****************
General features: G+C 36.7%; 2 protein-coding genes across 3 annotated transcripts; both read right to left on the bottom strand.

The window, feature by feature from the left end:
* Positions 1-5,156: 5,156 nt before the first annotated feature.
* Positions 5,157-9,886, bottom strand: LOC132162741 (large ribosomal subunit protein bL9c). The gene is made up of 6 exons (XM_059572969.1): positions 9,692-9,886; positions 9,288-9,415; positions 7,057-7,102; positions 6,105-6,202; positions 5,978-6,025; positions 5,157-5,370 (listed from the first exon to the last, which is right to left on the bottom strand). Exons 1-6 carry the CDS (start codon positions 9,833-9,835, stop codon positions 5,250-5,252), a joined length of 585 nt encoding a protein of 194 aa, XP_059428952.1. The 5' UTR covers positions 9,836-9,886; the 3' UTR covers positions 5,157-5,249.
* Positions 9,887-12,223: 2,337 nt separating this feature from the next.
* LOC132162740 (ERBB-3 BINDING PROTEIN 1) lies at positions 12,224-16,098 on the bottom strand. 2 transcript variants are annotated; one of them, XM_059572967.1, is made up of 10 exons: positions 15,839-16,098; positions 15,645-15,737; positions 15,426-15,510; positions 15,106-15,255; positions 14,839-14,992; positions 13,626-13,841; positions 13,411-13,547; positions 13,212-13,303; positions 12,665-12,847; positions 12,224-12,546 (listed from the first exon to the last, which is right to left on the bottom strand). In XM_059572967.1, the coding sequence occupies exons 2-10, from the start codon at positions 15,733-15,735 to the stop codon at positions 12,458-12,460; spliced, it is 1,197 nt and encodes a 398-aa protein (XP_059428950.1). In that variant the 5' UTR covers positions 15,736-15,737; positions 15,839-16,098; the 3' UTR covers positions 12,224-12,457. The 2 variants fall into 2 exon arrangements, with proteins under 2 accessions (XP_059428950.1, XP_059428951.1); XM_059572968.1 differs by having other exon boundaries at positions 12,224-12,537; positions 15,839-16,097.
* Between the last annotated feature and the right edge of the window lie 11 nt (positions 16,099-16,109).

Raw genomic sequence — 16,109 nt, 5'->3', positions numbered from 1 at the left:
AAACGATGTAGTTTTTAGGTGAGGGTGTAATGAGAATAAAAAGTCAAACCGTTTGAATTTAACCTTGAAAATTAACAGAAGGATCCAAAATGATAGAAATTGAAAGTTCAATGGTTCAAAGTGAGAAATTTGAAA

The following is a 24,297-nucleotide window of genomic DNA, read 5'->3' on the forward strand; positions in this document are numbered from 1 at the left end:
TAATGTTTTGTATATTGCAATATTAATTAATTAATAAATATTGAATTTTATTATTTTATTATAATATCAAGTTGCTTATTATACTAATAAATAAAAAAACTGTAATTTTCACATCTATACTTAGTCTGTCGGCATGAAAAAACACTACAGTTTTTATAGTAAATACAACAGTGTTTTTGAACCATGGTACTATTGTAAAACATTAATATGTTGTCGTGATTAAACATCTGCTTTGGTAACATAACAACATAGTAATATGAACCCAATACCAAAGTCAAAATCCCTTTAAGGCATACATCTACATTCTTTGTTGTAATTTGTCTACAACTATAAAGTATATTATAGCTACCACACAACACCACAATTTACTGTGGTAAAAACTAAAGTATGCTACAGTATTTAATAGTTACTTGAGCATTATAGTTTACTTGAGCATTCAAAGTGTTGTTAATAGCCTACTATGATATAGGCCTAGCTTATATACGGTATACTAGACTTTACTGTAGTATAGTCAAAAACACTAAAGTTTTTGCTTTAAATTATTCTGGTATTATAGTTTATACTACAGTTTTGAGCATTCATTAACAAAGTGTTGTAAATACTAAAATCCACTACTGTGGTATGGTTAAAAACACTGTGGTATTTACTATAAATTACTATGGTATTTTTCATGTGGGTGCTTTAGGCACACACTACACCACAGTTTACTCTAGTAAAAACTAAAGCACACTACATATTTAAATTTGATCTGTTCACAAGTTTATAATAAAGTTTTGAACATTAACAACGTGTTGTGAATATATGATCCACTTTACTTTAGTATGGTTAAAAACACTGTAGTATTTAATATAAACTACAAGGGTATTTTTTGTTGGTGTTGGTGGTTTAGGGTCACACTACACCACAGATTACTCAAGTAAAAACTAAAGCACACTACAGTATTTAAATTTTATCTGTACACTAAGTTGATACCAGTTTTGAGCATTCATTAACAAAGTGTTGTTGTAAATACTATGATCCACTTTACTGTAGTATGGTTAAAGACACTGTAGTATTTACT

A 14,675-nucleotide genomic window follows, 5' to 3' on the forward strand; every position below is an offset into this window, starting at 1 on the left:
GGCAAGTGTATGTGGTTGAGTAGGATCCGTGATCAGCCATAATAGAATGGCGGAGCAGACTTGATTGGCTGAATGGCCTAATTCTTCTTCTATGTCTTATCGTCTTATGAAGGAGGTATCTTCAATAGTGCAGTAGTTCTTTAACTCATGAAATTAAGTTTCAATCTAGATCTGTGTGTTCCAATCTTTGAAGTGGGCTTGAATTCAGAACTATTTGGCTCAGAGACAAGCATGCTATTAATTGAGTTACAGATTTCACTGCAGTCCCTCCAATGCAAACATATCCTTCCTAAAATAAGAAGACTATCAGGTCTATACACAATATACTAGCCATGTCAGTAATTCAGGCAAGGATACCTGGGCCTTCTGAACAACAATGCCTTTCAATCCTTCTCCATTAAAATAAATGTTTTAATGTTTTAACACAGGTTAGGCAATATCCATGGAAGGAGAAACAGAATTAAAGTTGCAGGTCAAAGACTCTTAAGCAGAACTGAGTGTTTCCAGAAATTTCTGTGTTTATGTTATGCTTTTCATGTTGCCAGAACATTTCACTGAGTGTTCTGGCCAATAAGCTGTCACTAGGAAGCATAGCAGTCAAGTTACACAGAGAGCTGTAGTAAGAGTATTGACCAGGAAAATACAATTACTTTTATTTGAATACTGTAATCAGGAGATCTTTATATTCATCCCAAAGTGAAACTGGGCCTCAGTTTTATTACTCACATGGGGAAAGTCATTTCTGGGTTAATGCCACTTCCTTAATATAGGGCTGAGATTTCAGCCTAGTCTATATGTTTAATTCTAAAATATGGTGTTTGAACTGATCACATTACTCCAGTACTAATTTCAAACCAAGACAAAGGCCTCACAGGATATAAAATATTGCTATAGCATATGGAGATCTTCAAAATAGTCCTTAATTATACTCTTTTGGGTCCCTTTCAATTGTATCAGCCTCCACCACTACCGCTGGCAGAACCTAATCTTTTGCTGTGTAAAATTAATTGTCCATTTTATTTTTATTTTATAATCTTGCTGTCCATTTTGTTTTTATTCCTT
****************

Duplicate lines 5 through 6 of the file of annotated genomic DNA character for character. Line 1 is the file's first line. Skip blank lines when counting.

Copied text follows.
* Positions 9,887-12,223: 2,337 nt separating this feature from the next.
* LOC132162740 (ERBB-3 BINDING PROTEIN 1) lies at positions 12,224-16,098 on the bottom strand. 2 transcript variants are annotated; one of them, XM_059572967.1, is made up of 10 exons: positions 15,839-16,098; positions 15,645-15,737; positions 15,426-15,510; positions 15,106-15,255; positions 14,839-14,992; positions 13,626-13,841; positions 13,411-13,547; positions 13,212-13,303; positions 12,665-12,847; positions 12,224-12,546 (listed from the first exon to the last, which is right to left on the bottom strand). In XM_059572967.1, the coding sequence occupies exons 2-10, from the start codon at positions 15,733-15,735 to the stop codon at positions 12,458-12,460; spliced, it is 1,197 nt and encodes a 398-aa protein (XP_059428950.1). In that variant the 5' UTR covers positions 15,736-15,737; positions 15,839-16,098; the 3' UTR covers positions 12,224-12,457. The 2 variants fall into 2 exon arrangements, with proteins under 2 accessions (XP_059428950.1, XP_059428951.1); XM_059572968.1 differs by having other exon boundaries at positions 12,224-12,537; positions 15,839-16,097.